Imagine with me for a moment. You are on an airplane, traveling to the most remarkable destination of your choice. After settling in for the long flight, you look up and notice that the pilots have left the cockpit and nestled in to join all the other passengers. While fear of flying has never been a problem for me, I promise you I might begin to panic if the autopilot feature of the plane became the only source of keeping that 800,000-pound piece of metal in the air. While the autopilot feature has many phenomenal benefits, the intention was never for this aviation genius to fly the plane entirely. And the more I have thought about this idea, the more I see how it relates to something that appeals to me in my daily desire to follow Christ.
For as long as I can remember, the tendency to be legalistic in the gray areas, (those issues under the Spirit’s direction and therefore not scripturally right or wrong), has perpetuated an attitude that looks spiritual but buries my true motives. Set on what I believe is a course for spiritual growth, I become so focused on my list of dos and don’ts that I conveniently end up on what I call spiritual autopilot. This struggle became all the more apparent regarding a very specific gray area gone awry.
I don’t exactly remember the moment I began to enjoy wine. What I do recall is, at an early age, tasting my grandmother’s iced cold red wine straight out of the box in her fridge and thinking it was a very disgusting “grown up” drink. Somewhere along the way, though, I began to acquire a taste and appreciation for the “this no longer tastes gross” brew. Maybe it’s because I finally tasted some that wasn’t from a box over ice, or maybe it was the age in which I decided to broaden my taste buds. Whatever the reason, I started to like it, but had no idea it would lead me on any sort of spiritual journey and prompt an ongoing dialogue with those around me—and, most importantly, with God.
Set on what I believe is a course for spiritual growth, I become so focused on my list of dos and don’ts that I conveniently end up on what I call “spiritual autopilot.”
I remember going through a week where stress and emotions were particularly high in our home and I could not remember a night when I hadn’t poured a glass. While I was in no way getting drunk (Eph. 5:18), I was beginning to imbibe on a consistent basis. But the frequency wasn’t necessarily the problem. What I wanted at the end of a long, hard day was an escape, to relax, and the instant gratification brought on by something other than God. Again, though I was not drinking beyond what most would deem appropriate, I was definitely forming a new habit that left me feeling unsettled. As a result, I began to resort to what most legalistic believers do in order to get their spiritual life back in order. I established a rule. Drink on weekends, not during the week. Let myself have a glass on special occasions, holidays, but not on “regular days.”
I liked the discipline of the rule and what it afforded me—the opportunity to be on spiritual autopilot instead of searching my heart and evaluating the “why.” The rule removed me from seeking the Lord and navigating what I know it means to walk in the Spirit. My dependence rested on a rule instead of my God, who wants me to weigh a situation and ask Him if I am making the best choice.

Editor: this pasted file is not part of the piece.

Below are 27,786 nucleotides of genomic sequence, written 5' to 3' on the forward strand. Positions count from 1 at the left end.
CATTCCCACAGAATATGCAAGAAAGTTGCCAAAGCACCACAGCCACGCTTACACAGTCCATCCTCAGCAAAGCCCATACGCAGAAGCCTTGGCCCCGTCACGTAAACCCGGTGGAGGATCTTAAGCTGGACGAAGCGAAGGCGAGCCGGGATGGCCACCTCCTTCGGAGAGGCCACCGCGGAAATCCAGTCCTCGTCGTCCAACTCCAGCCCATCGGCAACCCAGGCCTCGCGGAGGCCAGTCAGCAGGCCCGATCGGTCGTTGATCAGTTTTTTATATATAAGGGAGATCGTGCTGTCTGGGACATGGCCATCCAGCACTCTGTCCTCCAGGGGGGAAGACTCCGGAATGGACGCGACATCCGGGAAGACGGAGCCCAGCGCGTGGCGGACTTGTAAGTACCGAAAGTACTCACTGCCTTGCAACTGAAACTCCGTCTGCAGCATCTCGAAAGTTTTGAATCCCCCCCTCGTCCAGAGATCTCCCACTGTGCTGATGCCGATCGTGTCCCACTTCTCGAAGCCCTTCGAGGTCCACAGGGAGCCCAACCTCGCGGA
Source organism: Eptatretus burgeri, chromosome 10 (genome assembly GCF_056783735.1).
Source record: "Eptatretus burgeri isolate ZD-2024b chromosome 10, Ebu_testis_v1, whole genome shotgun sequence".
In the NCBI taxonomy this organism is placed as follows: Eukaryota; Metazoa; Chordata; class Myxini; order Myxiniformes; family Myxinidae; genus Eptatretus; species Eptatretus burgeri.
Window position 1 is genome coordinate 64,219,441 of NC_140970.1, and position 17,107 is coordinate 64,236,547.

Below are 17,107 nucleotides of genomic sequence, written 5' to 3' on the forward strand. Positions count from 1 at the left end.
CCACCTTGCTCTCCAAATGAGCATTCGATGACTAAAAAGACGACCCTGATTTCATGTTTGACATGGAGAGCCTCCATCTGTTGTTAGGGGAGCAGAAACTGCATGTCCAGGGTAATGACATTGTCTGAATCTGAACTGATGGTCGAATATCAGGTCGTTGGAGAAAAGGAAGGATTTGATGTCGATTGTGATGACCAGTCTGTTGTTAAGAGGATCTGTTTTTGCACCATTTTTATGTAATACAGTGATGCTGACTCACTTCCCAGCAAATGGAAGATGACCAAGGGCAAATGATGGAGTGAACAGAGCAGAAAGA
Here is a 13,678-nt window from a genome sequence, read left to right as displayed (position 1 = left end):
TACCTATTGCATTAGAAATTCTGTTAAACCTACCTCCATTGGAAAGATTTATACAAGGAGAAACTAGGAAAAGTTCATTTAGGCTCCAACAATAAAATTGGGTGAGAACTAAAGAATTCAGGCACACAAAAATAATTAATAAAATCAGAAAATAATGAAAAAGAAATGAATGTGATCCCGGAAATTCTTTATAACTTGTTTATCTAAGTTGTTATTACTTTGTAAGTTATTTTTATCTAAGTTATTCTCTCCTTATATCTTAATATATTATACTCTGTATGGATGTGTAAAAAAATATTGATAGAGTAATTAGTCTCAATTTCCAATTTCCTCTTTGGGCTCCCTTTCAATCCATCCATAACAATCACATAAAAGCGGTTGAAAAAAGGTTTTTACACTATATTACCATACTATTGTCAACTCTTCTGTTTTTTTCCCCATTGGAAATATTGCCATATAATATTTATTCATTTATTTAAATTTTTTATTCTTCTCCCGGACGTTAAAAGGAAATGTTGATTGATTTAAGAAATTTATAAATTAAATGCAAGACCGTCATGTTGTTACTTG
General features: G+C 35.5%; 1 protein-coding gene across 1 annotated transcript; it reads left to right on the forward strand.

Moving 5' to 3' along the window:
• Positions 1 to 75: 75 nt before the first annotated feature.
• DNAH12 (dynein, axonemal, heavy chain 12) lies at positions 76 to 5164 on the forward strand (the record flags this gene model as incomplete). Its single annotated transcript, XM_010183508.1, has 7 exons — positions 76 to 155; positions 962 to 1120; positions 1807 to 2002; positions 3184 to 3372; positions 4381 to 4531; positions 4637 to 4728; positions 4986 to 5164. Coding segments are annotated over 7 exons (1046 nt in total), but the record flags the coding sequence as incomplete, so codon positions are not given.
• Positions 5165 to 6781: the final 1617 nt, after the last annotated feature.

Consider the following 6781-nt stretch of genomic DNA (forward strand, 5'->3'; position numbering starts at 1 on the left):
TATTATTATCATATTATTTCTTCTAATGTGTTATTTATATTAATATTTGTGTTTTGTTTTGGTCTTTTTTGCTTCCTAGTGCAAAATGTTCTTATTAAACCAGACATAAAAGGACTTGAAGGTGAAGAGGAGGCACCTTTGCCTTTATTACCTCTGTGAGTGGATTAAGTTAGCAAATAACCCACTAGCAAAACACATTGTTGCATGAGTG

The hard reality is that gray areas require a heart submitted to God and a biblically measured mind. Gray areas challenge me to pray, ask God questions, evaluate motives, and consider if I am going to be a stumbling block to others. (I Cor. 8:9). This reality means some situations may be okay, and others not. It means that while something may be permissible, it may not be beneficial (I Cor. 6:12). It even means that while some may not have convictions in the same situations, I have to ask what God wants of me. And it means I can’t get caught up in doing things rote and without sincerity of heart.
The hard reality is that gray areas require a heart submitted to God and a biblically measured mind.
The Pharisees certainly missed it. They were the quintessential rule followers, stuck on piety, wrong motives, and dedicating themselves to whatever they thought kept them in good standing with God. And, on a bad day, I look just like them.
So what does God want in these moments? How do we respond to the gray areas of drinking, dating, clothing, music, movies, television, birth control, spending your money, home-schooling, working moms, etc.?
First, your heart has to be willingly submitted to allow God to speak to the issue. Next, ensure the issue is in fact a gray one. Consult scripture. Then I encourage you to ask some good questions. Why are you exercising this freedom? Has it become a habit and/or idol? Does it affect your testimony to unbelievers? Does it go against the Spirit’s leading in your life? (Romans 14:22-23) Is it unwise? Will this have consequences later?
While skipping this process and relying solely on my spiritual autopilot to steer this vulnerable vessel would surely be easier, I know God desires a dependence on Him that surpasses anything a rule could ever offer.
Proverbs 16:2—“All the ways of a man are pure in his own eyes, but the LORD weighs the spirit.”
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Image Credit: Ryan Carver, Creative Commons